Caring for an aging parent can be a challenge, one that many adults face. Coming up with a comprehensive strategy can be stress-inducing, and it seems there’s no single right or wrong answer. While the solution may seem simple, like moving in with elderly parents in your home or theirs, it’s not quite so easy.
Unfortunately, uprooting someone’s current life is rarely straightforward, especially when they’re older. Several questions and concerns can pop up, such as where they’ll live or where you’ll store items when downsizing. Since planning for what’s to come can help minimize the disruption, consider taking a step back from the situation to try to sort through a plan.
There may not be right answers, but there you can ask yourself the right questions to come up with a solution. Try to be flexible throughout this process. Realize that even if you answer a question with certainty now, things could change later on. Answer these questions as honestly as possible so you and your parents can sustain the best quality of life possible.
Deciding If It’s Time To Move Your Parents
The only people who can answer whether you should move in with your aging parents are you, your family, and your parents. To help make your decision easier, consider all aspects of the decision.
It’s worth noting that deciding to live with your parents again is rarely ever a one-dimensional decision. People get accustomed to their routines, and adding another person or two into the mix can significantly alter living dynamics. The change can be extraordinarily cumbersome if the loved one requires outside care due to a disability or has experienced a mental decline.
The best thing you can offer to yourself and your parents is a candid assessment of the situation. Even if a sudden illness or a financial setback seems to be forcing a decision, it’s worth exploring how that decision will impact you and your family.
Answer these important questions on whether elderly parents should live with you:
- How much care do my parents require? Will I need to hire outside help?
- Do my parents want to change their lifestyle? Are they ready to downsize?
- How will my lifestyle change if they move in? How will the family dynamics change? Is this a compromise that is worth it?
How do you know when an elderly parent can no longer live alone?
The most common sign an elderly parent isn’t able to live on their own is in how they care for themselves and their home. A lack of self-care for basic needs such as showering or cleaning could be a sign they cannot take care of this without assistance. They may also struggle to navigate their home, such as not being able to use stairs or difficulty with small bathrooms.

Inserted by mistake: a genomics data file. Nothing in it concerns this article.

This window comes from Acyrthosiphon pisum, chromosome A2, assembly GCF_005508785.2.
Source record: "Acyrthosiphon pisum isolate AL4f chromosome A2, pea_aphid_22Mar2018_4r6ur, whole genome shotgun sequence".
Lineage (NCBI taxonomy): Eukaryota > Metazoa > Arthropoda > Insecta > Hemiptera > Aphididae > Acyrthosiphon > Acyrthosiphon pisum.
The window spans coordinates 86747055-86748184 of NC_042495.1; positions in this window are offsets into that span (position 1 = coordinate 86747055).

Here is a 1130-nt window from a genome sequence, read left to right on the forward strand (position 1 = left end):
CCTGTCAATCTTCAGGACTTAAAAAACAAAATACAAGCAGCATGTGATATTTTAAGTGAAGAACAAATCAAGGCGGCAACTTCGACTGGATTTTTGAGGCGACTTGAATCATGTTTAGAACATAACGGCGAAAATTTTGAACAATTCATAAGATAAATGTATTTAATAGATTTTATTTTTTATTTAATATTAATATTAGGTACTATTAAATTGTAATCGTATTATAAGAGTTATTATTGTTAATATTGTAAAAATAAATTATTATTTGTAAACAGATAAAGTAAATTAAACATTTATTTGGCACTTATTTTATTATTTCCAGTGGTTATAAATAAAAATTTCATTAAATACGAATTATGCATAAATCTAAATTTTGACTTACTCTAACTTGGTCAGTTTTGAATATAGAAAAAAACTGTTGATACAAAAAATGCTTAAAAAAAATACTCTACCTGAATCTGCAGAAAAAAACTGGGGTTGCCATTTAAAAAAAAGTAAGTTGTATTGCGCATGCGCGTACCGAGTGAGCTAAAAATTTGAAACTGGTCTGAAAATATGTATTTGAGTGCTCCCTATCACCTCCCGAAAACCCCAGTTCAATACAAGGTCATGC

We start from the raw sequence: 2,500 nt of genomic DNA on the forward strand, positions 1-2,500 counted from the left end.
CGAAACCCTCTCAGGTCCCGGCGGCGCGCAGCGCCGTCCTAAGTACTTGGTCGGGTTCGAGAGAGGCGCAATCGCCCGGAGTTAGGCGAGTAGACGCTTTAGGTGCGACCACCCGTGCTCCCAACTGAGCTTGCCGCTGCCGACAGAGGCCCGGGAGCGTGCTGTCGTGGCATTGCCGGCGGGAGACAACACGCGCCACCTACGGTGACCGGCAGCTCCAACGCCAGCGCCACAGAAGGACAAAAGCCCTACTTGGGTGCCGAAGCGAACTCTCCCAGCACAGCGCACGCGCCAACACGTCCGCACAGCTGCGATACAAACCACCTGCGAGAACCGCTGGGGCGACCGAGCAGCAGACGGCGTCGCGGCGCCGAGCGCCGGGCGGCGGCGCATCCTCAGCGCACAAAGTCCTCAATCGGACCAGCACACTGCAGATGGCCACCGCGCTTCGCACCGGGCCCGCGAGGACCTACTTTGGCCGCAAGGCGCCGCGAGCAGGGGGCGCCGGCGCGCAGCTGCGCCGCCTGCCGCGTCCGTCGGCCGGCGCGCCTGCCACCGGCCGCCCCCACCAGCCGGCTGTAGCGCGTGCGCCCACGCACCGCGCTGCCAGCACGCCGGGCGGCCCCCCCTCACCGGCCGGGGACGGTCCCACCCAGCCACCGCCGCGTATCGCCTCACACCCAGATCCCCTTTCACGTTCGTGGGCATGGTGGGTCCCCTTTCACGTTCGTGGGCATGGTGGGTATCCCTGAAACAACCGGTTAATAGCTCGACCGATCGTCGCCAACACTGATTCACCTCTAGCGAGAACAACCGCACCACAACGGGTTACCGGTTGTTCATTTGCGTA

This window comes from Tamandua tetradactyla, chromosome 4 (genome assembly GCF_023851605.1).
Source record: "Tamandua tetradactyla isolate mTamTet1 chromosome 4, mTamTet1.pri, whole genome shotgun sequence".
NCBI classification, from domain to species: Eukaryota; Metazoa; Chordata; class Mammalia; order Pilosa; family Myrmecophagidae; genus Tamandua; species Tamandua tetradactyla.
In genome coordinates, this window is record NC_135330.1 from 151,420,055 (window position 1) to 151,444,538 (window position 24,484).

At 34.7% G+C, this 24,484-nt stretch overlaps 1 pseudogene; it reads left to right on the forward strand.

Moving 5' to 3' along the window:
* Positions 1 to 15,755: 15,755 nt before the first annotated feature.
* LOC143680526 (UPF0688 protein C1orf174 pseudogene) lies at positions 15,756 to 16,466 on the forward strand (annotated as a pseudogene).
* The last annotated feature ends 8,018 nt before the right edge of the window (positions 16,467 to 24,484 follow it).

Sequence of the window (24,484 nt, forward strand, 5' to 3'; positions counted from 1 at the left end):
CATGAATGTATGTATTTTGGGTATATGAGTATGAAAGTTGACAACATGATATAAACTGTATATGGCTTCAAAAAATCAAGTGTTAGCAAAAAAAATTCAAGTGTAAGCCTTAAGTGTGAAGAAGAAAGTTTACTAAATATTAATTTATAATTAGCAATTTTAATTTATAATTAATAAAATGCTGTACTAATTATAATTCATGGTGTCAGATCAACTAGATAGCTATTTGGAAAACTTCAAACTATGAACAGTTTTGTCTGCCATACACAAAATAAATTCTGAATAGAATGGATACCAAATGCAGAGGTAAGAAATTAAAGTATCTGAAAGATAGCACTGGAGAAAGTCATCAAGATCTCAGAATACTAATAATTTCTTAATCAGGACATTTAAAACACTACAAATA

Related Article: A Homeowner’s Guide to a Happy Home Addition
Deciding Where Your Elderly Parents Should Live
If it’s clear that your parents can no longer take care of their household, they should move somewhere that is more accommodating. This new home could be a smaller apartment, assisted living, a nursing home, or moving in with a family member. Sometimes parents are ready for this transition, and sometimes they are not. Your job will be to explore all the options and then teach your parents about the best ones based on all factors, including their opinion.
Sort through the following questions:
- If we decide on a nursing home or senior living community, can we afford it? What type of financial assistance is available?
- Are there other family members that can help support my parents? How can we help prevent loneliness and depression if they move into a nursing home?
- Would I consider moving closer to an assisted living facility, or should I choose a living arrangement that is close to my current home?
- How will I feel if I decide to move away from my aging parents? Will this impact our relationship? Will they understand?
- Is it possible to relocate my family to be closer to my parents?
- Is my home large enough for my parents to live with me? If not, where could my parents live? With a sibling? With another family member?
- How much will our budget change if my parents move in?
- Is it safe for my parents to live with me? Do we need to be wheelchair accessible? Are our bathrooms safe to navigate? If not, can we make them safe while staying within our budget?